Lessons from Transformational Medical Advances

Career Focus

To inspire and guide students who want to help transform health care — or other industries — by learning from life-changing advances from the past.

Course Content and Organization

Media routinely tout “revolutionary” medical advances that often fizzle. We will study the case histories of treatments and tests that have already proven to have profoundly altered medical practice and the healthcare industry. These case histories, drawn mainly from the last quarter of the 20th century, reveal patterns still common in medical innovation today. They show how protracted “multiplayer” innovations – not dramatic solitary leaps – typically produce transformational results.

A framework of practical knowledge shows the common tasks and tradeoffs of multiplayer innovation while the memorable twists and turns of each story contain valuable lessons on their own.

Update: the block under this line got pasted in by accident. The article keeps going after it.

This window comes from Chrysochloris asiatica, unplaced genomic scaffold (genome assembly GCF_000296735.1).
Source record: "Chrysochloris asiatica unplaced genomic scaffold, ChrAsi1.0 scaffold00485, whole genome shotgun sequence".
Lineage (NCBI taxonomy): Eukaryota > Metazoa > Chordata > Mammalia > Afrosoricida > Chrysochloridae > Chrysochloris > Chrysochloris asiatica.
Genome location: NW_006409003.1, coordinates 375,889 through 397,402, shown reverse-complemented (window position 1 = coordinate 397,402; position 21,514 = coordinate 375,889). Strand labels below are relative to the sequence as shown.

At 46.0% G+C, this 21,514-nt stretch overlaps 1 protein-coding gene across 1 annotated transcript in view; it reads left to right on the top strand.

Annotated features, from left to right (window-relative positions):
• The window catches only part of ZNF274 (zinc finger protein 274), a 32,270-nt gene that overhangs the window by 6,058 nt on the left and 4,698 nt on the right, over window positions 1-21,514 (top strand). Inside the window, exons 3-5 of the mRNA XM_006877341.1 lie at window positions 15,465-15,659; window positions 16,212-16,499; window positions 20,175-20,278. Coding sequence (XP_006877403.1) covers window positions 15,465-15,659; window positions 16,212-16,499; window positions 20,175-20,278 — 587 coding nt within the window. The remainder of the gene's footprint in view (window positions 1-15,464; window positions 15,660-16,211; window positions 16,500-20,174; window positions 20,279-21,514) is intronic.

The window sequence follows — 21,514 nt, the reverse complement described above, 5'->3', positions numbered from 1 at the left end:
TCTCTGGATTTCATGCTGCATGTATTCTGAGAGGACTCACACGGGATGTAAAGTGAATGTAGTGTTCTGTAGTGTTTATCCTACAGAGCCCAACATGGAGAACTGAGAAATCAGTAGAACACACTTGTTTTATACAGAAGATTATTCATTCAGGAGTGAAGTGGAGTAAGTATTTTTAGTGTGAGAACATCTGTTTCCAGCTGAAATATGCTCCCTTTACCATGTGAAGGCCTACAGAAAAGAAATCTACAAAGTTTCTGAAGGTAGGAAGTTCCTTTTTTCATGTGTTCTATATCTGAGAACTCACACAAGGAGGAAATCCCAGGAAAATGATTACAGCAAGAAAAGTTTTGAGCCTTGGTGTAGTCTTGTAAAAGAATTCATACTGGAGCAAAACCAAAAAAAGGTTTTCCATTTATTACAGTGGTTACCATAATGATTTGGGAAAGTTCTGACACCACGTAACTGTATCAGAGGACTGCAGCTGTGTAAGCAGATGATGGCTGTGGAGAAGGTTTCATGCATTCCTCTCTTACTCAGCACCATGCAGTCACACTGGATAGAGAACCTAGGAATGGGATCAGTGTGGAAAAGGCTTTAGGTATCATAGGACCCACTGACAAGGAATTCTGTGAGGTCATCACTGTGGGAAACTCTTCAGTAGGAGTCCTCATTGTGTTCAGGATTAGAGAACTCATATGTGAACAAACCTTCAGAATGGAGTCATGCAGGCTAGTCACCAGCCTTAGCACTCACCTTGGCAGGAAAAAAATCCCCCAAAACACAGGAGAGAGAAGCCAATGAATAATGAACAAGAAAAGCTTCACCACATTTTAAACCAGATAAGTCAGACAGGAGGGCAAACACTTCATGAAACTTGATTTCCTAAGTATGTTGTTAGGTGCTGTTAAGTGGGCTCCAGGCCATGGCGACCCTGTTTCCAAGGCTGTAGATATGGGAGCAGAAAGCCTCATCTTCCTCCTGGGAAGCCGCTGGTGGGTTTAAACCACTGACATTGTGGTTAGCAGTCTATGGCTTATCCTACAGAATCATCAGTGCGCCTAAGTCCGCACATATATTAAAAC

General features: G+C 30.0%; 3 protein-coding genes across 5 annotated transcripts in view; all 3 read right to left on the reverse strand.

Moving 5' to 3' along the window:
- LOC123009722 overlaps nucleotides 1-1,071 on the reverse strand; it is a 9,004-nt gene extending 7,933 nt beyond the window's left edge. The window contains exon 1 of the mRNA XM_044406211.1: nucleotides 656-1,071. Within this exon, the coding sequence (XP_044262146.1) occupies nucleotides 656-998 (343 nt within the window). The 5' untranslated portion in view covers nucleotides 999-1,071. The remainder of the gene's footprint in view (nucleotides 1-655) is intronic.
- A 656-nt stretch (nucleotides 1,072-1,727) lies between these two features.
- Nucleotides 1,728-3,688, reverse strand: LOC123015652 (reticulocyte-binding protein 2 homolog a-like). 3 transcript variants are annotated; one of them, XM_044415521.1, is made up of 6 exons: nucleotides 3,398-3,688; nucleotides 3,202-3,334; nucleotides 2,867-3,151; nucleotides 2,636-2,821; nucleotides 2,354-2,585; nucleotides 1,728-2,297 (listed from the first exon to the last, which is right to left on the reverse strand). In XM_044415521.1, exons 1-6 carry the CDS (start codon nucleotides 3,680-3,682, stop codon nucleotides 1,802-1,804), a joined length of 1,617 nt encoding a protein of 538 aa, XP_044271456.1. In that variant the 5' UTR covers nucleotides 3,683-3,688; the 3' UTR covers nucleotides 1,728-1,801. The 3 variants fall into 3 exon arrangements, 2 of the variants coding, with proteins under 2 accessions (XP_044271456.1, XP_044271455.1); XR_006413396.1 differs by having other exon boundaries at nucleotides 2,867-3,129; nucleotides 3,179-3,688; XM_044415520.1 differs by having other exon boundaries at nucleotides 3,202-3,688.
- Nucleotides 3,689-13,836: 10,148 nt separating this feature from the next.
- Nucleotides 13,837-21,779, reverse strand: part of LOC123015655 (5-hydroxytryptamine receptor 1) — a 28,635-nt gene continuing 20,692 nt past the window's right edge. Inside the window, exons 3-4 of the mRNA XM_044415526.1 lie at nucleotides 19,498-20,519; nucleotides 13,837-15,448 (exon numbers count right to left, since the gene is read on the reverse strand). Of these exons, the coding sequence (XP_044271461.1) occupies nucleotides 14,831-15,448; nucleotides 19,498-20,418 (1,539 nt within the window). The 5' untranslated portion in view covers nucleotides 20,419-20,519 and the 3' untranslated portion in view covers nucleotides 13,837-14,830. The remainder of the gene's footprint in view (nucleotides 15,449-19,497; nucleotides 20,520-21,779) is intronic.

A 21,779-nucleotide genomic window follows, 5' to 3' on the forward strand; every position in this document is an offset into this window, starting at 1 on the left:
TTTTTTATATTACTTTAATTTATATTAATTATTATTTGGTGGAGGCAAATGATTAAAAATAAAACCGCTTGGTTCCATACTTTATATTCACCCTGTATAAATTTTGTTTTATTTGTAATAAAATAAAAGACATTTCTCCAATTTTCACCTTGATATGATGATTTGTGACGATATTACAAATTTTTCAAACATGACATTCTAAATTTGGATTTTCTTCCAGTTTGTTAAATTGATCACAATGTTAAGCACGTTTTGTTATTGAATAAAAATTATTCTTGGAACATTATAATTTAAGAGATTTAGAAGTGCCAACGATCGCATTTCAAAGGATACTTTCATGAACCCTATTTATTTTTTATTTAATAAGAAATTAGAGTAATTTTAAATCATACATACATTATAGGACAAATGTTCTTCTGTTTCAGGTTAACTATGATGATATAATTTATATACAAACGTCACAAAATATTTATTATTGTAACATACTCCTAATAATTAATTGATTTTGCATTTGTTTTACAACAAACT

In addition to our core case histories, the course material includes: 1) Traditional ‘decision’ cases designed to develop skills in applying historical lessons; and 2) Readings on techniques that enable multiplayer innovation in any industry.

Two introductory case histories exemplify the power and difficulties of multiplayer innovation: developing tests and treatments for HIV/AIDS and permanently curing ulcers with antibiotics (instead of treating them with antacids). The next three modules successively examine the development of life-changing drugs, devices, and surgical procedures.

While we comprehensively analyze each advance, we emphasize different multiplayer tasks and techniques of innovation. Thus, in the HIV/AIDS case, we pay particular attention to ‘goal setting and problem specification’; later, readings and discussions of drug development highlight the forming of ‘conjectures’ and then ‘testing and evaluation’ of those conjectures.

Grading and Administration

Course grades will be based on class participation (50%) and a final paper (50%) that may be written individually or by teams of up to 3 students.

The instructor will be happy to meet students before – and of course during — the Spring semester. To arrange a meeting, please send an email to amar@bhide.net (or after July 1 to abhide@hbs.edu)